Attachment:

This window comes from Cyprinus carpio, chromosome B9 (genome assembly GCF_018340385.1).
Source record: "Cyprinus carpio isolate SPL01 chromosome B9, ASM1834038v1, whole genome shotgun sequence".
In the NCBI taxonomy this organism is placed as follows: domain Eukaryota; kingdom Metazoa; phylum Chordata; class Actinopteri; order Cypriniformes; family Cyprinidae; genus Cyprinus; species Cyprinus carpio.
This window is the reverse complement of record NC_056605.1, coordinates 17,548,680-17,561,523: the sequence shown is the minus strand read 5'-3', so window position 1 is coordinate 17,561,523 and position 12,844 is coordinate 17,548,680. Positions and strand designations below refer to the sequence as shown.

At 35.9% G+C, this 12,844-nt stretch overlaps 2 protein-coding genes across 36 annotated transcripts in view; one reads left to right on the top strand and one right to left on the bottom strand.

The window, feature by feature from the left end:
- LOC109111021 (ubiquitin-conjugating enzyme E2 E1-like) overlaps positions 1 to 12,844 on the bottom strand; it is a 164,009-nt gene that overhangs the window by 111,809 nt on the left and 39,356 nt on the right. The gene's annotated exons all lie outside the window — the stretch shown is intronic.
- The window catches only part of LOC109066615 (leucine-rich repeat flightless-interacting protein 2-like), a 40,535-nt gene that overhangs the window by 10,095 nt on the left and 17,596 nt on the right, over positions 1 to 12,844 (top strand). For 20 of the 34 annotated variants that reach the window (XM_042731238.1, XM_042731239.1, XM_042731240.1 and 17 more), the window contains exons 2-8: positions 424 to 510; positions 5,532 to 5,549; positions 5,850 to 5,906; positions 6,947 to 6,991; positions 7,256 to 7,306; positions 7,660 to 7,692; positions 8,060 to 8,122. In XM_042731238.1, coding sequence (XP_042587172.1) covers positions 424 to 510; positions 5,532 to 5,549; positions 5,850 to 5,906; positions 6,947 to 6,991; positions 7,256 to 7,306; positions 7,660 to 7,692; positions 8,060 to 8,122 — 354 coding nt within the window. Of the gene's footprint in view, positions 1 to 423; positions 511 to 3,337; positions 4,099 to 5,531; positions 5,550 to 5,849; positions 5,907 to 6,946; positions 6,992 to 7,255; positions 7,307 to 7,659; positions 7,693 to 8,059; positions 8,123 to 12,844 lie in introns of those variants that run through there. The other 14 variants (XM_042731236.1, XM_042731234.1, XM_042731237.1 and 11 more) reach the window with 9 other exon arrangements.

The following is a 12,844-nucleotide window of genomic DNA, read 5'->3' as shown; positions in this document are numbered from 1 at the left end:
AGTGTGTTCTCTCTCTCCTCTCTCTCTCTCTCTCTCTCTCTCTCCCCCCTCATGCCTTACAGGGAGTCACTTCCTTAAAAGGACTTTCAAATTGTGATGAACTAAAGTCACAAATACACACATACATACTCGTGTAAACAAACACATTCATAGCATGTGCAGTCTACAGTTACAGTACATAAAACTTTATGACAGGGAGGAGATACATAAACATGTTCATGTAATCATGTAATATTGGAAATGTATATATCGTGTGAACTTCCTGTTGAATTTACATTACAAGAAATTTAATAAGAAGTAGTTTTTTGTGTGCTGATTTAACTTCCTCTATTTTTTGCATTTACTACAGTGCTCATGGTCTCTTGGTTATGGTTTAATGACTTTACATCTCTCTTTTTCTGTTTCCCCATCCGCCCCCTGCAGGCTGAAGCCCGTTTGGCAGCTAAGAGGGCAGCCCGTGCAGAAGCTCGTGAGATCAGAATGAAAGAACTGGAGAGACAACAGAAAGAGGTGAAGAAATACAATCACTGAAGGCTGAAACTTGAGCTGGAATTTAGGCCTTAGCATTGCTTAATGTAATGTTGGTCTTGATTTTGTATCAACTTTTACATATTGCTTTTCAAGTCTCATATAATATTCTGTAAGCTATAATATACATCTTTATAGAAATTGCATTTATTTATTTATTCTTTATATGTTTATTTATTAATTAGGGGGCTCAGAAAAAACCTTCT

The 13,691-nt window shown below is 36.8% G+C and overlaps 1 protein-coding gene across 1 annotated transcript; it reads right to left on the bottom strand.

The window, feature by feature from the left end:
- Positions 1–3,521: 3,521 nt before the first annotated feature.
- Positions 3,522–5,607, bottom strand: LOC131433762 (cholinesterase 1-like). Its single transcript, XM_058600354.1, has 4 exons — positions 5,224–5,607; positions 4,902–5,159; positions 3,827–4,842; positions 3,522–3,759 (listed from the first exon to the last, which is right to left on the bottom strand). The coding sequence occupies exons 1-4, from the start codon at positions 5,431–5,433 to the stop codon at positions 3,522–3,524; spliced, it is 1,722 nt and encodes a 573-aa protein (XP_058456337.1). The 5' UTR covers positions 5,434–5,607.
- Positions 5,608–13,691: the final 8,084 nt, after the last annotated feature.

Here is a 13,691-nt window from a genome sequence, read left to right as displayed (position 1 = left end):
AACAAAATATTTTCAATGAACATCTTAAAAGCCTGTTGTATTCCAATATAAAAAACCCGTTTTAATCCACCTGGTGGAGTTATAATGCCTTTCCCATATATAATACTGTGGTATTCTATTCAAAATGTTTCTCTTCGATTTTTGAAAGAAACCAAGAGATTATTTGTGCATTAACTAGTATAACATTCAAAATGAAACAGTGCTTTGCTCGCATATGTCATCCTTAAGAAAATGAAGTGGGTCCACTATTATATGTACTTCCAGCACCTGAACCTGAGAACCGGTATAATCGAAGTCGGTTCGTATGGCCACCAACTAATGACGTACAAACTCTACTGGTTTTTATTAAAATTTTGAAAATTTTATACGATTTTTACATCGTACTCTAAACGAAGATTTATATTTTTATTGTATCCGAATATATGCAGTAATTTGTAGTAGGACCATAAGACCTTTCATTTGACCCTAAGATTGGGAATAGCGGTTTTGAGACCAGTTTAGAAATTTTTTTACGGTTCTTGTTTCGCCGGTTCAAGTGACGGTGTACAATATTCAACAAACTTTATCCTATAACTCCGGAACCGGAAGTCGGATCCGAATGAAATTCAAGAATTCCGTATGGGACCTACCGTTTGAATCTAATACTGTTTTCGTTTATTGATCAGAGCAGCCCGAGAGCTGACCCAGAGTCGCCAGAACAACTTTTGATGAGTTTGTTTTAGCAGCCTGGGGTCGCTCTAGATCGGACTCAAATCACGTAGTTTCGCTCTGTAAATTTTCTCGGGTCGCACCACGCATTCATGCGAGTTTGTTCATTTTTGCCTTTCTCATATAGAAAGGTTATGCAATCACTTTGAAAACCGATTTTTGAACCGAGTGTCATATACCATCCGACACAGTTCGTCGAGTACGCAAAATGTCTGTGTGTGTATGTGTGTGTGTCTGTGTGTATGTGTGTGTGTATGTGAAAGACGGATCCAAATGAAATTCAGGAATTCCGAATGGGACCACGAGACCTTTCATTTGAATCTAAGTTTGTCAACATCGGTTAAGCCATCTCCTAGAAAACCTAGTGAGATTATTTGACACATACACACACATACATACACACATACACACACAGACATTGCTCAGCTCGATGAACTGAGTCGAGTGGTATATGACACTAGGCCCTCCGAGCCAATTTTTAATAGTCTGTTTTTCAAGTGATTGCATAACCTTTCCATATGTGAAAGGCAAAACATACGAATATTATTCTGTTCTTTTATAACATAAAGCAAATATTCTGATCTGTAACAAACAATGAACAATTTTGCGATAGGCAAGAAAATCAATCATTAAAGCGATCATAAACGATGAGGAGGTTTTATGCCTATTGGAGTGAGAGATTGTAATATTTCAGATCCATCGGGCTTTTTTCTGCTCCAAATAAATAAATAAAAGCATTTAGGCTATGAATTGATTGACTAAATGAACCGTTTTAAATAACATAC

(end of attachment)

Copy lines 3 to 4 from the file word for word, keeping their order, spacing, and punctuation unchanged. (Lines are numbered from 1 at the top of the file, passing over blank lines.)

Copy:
In the NCBI taxonomy this organism is placed as follows: domain Eukaryota; kingdom Metazoa; phylum Chordata; class Actinopteri; order Cypriniformes; family Cyprinidae; genus Cyprinus; species Cyprinus carpio.
This window is the reverse complement of record NC_056605.1, coordinates 17,548,680-17,561,523: the sequence shown is the minus strand read 5'-3', so window position 1 is coordinate 17,561,523 and position 12,844 is coordinate 17,548,680. Positions and strand designations below refer to the sequence as shown.